Country: United Kingdom

Source: Action on Sugar, Broken Plate 2021

 

Technical note:
For further information on how this metric was calculated, see the Broken Plate Technical Report (Metric 6).

Policy Progress

As part of the Children’s Future Food Inquiry – a year-long investigation into children’s food across the UK – we worked with children and young people to develop a Children’s Right2Food Charter. This Charter captures the key recommendations from the Inquiry on how Government policies and programmes can better support children to eat well. It sets out a plan to tackle children’s food insecurity and inequalities in obesity and protect every child’s right to food.

This section of the Dashboard takes each element of the Children’s Right2Food Charter and investigates what the governments of England, Wales, Scotland and Northern Ireland have done to implement its recommendations.

Policy Progress

(We update this section periodically to ensure that the ratings reflect recent policy changes. If you spot any errors or missing information please let us know at shona.goudie@foodfoundation.org.uk.)

About this Dashboard

About this Dashboard

This Children’s Right2Food Dashboard offer users a comprehensive picture of children’s food across England by bringing together data from multiple sources. It particularly focusses on dietary and health inequalities.

The dashboard helps users visualise children’s consumption patterns, and their food environments that determine what children eat and have access to. It presents what policies and programmes are in place across the UK intended to support children to eat well, and how effective these are. Users can track the progress of these policies to see how effective government intervention has been on improving children’s access to food and healthy diets.

The dashboard presents a variety of indicators of diet-related health outcomes. It reveals trends over time and drills down into the status of children’s health in relation to deprivation, ethnicity and location.

Why is this needed

To our knowledge, this is the first dashboard that presents UK data across various components of children’s food policy together in one place.

As a one-stop visual platform for reliable data and statistics, the dashboard explains a complex picture of public policy for children’s food with the intention of informing evidence-based decisions to drive forward improvements in children’s health and diets.

Who is this for

The dashboard can be used by anyone interested or involved in children’s food policy. This may include:

  • Policy makers at country or local level
  • Business leaders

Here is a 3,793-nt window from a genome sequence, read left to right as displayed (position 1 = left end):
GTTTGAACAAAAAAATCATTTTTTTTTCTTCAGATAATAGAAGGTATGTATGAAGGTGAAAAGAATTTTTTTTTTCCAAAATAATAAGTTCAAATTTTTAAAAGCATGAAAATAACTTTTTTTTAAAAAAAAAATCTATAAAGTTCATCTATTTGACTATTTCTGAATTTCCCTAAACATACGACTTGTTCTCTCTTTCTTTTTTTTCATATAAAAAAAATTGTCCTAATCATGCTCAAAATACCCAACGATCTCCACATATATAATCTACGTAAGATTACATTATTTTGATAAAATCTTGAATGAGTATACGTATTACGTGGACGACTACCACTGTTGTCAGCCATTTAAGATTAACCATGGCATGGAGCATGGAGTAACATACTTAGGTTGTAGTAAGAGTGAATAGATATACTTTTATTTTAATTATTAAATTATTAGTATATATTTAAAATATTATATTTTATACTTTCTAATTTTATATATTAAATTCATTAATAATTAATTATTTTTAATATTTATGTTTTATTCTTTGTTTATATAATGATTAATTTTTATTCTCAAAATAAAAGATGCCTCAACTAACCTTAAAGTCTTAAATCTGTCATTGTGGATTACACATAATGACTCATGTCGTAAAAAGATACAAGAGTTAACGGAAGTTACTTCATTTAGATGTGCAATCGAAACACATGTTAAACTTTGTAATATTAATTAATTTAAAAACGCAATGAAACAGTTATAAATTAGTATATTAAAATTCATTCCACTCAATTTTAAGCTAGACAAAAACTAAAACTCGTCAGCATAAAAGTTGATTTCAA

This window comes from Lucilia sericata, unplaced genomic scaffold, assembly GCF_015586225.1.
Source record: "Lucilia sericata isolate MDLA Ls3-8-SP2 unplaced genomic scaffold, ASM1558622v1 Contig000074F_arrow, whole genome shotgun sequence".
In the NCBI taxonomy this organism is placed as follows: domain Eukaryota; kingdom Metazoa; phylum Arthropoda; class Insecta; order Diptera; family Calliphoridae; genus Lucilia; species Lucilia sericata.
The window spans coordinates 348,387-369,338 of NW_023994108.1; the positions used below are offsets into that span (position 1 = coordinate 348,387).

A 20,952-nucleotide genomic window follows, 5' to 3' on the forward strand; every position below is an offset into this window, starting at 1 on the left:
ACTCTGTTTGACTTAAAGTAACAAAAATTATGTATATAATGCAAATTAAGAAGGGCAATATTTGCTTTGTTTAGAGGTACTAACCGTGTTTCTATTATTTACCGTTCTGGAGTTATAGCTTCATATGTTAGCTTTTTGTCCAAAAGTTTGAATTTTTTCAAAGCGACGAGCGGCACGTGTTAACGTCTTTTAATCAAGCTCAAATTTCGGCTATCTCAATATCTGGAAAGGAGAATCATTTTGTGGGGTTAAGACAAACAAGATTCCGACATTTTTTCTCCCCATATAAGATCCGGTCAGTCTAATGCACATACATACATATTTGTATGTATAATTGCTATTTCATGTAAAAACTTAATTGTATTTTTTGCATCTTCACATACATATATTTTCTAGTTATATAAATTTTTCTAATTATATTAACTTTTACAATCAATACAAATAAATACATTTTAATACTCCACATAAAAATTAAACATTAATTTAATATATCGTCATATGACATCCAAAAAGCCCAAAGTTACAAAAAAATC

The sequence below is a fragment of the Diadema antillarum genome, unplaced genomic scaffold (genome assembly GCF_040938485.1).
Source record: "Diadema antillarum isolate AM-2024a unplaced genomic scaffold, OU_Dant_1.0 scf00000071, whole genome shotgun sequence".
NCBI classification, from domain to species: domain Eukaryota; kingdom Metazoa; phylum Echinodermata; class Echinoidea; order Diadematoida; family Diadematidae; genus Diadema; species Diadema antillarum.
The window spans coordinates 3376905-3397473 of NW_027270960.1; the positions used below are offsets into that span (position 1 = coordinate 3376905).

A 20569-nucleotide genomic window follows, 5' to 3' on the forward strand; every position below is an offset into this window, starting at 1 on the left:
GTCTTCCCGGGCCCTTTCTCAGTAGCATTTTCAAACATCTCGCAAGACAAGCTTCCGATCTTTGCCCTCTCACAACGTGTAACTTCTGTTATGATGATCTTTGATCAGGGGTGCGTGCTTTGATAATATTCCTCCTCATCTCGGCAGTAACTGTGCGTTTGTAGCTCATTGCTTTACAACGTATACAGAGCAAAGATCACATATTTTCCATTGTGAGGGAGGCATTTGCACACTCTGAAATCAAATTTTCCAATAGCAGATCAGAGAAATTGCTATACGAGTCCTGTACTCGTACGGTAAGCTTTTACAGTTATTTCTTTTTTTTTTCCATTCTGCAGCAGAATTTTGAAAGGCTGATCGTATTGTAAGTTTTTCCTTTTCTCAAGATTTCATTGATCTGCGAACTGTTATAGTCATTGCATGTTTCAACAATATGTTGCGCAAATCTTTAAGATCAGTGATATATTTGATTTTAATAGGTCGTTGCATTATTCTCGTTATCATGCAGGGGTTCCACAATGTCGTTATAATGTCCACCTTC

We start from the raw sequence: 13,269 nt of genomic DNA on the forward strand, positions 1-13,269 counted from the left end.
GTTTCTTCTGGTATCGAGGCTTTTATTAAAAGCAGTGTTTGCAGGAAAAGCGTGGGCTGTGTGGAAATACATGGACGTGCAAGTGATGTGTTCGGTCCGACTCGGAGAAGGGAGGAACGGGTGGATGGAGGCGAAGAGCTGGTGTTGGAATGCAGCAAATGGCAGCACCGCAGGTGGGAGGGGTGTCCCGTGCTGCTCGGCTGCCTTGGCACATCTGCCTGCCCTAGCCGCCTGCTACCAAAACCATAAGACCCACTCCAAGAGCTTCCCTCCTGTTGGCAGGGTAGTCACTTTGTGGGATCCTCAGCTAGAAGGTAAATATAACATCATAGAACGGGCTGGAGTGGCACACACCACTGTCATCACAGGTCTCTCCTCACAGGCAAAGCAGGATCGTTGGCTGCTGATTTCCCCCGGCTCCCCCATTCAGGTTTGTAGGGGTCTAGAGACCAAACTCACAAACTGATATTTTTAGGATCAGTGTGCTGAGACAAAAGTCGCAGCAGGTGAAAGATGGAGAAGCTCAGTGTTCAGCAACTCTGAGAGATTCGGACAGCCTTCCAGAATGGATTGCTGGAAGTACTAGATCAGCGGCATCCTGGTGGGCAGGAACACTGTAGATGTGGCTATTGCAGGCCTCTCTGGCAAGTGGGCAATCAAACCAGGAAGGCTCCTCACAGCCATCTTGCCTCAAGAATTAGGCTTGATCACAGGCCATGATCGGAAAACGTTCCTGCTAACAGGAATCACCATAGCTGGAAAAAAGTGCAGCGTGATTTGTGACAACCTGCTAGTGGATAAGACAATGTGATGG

• Civil Society Organisations
  • Researchers, academics and students
  • General public

How to use

The dashboard looks at five key themes related to children’s food:

1. Government Programmes
This section looks at two key children’s food policies – Healthy Start and Free School Meals – and how well these are reaching those in need.

2. Impact on children
This section looks at the prevalence of poverty and food insecurity in children, and the impact of poor diet on children’s health (diabetes, dental decay, weight and growth).

3. What children eat
This section contains information on the proportion of children meeting dietary recommendations for health and how this varies across income groups

4. Food environments
This section draws on evidence from The Food Foundation’s Broken Plate report, which explores how our food environments influence what we eat through what we can afford and access, and how we’re influenced.

5. Policy progress
This section looks at what progress each of the four nations have made on the policy recommendations in our Children’s Right2Food Charter outlining what changes Government and business need to make to improve children’s food.

The five key themes can be seen down the left-hand column of the dashboard. Within each of these themes, tabs for each subcategory can be seen along the top.

Data has been pooled from multiple sources – this includes government and public health sources, as well as The Food Foundation’s own research and reporting.

Who created this

This dashboard has been created by The Food Foundation with thanks to funding support from Guy's and St Thomas’ Charity.

For further information on the dashboard, to give us feedback on what you would like to see added to the dashboard, or let us know how you are using the data, please contact: shona.goudie@foodfoundation.org.uk

I am looking for...

Close